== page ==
When Fidelity Investments expanded FutureStage last year beyond New York to help young people in underserved public schools in Los Angeles, Boston, Houston and Chicago realize their potential through the performing arts, it had no idea how incredibly life-altering and ambitious FutureStage would become.
For Earnest Meadows, who wrote a play that fellow students performed for one night on Broadway, it has meant the difference between a life on the streets, having had no home throughout high school, and acceptance at Cornell, since FutureStage kept him "busy, active, happy" and interested in school.
Since its establishment in 2006, FutureStage has moved from strength to strength, with Tony Award-winning celebrity actors, directors, playwrights, musicians, sound technicians, composers and conductors joining the academic program in 2007. In New York, 10 of the plays written and produced by students at the 10 participating schools, selected by Learning through an Expanded Arts Program (LEAP), are performed on a Broadway stage for a two-evening finale that includes a documentary on how each of the plays was inspired, written and produced.
This year, Peter Gallagher hosted the event, at which John Leguizamo, Marsha Mason and Claire Daines also appeared. Chazz Palminteri and Charles "Roc" Dutton were two of the actors who coached students during the eight months leading up to the big event.
According to Jennifer Brown, EVP of communications services at Fidelity, the idea began as a bridge between client entertainment opportunities and Fidelity's community outreach program, which has existed for about 30 years but only as a "very minor" initiative.
Several Fidelity employees "got together, met in a room for two days and decided we would put professional playwrights, actors and directors into schools," Brown said. The idea is to give children "an excellent, intense drama program and have a goal to strive towards." Fidelity brought the Viertel/Baruch/Routh/Frankel Group on board to provide actors, choreographers and directors, and Samuel French, Inc. to publish the plays.
With these key partnerships in place, it is just a matter of seeing what the participants can do.
Certainly, the students' comedies and dramas that made their Broadway debut last October portrayed themes of hope, encouragement and self-identity. "The biggest change I've seen in the children is in the power of their voice," said LEAP Teaching Artist Raquel Almazan. "All of a sudden, their limitations dissipate because we've given importance to their ideas."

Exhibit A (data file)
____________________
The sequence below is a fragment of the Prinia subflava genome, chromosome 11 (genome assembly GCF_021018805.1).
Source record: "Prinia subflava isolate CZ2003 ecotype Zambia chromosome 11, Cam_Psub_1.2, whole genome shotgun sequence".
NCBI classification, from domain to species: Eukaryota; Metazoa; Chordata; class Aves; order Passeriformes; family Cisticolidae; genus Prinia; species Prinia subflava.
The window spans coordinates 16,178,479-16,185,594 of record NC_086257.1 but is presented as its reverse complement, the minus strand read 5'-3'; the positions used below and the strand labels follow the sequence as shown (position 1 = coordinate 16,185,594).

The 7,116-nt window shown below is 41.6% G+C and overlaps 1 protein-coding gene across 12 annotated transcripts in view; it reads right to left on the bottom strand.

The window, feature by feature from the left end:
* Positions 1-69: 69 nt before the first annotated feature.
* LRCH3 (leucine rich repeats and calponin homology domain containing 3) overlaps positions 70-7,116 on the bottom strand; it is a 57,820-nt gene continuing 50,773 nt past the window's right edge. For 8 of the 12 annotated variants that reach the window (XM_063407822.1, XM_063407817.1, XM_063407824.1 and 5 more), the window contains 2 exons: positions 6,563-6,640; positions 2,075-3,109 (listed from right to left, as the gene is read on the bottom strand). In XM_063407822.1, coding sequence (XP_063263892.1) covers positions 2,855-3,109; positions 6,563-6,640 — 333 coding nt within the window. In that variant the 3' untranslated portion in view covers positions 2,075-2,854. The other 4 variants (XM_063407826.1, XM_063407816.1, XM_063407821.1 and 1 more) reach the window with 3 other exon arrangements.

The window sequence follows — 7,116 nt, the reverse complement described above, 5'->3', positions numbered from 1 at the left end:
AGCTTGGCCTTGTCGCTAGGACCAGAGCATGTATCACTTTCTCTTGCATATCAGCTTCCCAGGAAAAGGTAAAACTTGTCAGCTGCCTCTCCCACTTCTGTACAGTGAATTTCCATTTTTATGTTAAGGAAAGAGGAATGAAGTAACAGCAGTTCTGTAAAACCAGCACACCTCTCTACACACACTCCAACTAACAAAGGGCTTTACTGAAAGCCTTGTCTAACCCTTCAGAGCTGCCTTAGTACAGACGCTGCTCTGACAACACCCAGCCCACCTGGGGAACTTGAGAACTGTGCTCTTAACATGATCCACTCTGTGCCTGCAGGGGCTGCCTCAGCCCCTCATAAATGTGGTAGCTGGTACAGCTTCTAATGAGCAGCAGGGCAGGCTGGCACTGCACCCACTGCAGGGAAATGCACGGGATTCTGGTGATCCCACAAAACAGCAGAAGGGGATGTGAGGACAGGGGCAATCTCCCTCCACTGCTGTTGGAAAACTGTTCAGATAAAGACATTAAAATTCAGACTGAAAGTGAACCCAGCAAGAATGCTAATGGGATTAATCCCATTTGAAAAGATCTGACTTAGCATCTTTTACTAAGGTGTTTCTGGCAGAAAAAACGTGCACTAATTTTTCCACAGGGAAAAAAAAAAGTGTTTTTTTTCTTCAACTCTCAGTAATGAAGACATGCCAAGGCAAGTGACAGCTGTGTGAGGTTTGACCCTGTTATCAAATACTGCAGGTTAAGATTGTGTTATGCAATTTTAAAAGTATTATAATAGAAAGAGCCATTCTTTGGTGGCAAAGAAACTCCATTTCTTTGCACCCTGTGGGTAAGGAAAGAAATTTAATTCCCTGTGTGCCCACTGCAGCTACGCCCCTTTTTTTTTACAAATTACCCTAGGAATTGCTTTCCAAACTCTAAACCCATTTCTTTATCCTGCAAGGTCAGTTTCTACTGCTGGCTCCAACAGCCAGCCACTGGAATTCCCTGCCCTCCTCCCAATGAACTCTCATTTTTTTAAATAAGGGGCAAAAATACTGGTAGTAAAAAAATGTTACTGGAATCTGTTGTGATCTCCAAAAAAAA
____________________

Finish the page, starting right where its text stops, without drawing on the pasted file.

The experience also inspires the students, Brown noted, pointing to how Gallagher gave the students a valuable, lifelong lesson. "They asked him how he got where he is today," Brown recalled, "and he said, 'You get where I am by showing up and going to audition after audition after audition. There is no lucky break. You get there by sheer work. I got a break because the day I didn't feel like going to an audition I got up, went and got my break.'"
FutureStage has a budget, and is solely funded by Fidelity, but as Brown noted, it is the considerable effort that the people at Fidelity, and elsewhere, including the Boston Pops, Los Angeles Philharmonic and Houston Symphony, put into the curriculum that really makes it a success. Clients, teachers and theater professionals have taken note. "They are really impressed that we'd go out of our way not just to put our name on something but to actually think about how we could help give these kids a future," she said.
"Arts programs in schools raise students' self-esteem, boost math skills, provide adult role models and help lower dropout rates," Brown stressed.
"The program has two objectives for Fidelity: it raises our brand awareness, and we're hoping that our clients and our partners will care as much about what we're doing for the community as we do." Perhaps Fidelity FutureStage is also producing future clients and investors. And who knows, as Brown put it, "one of the benefits of this program [might be] to discover the next Claire Danes or Kathleen Turner."
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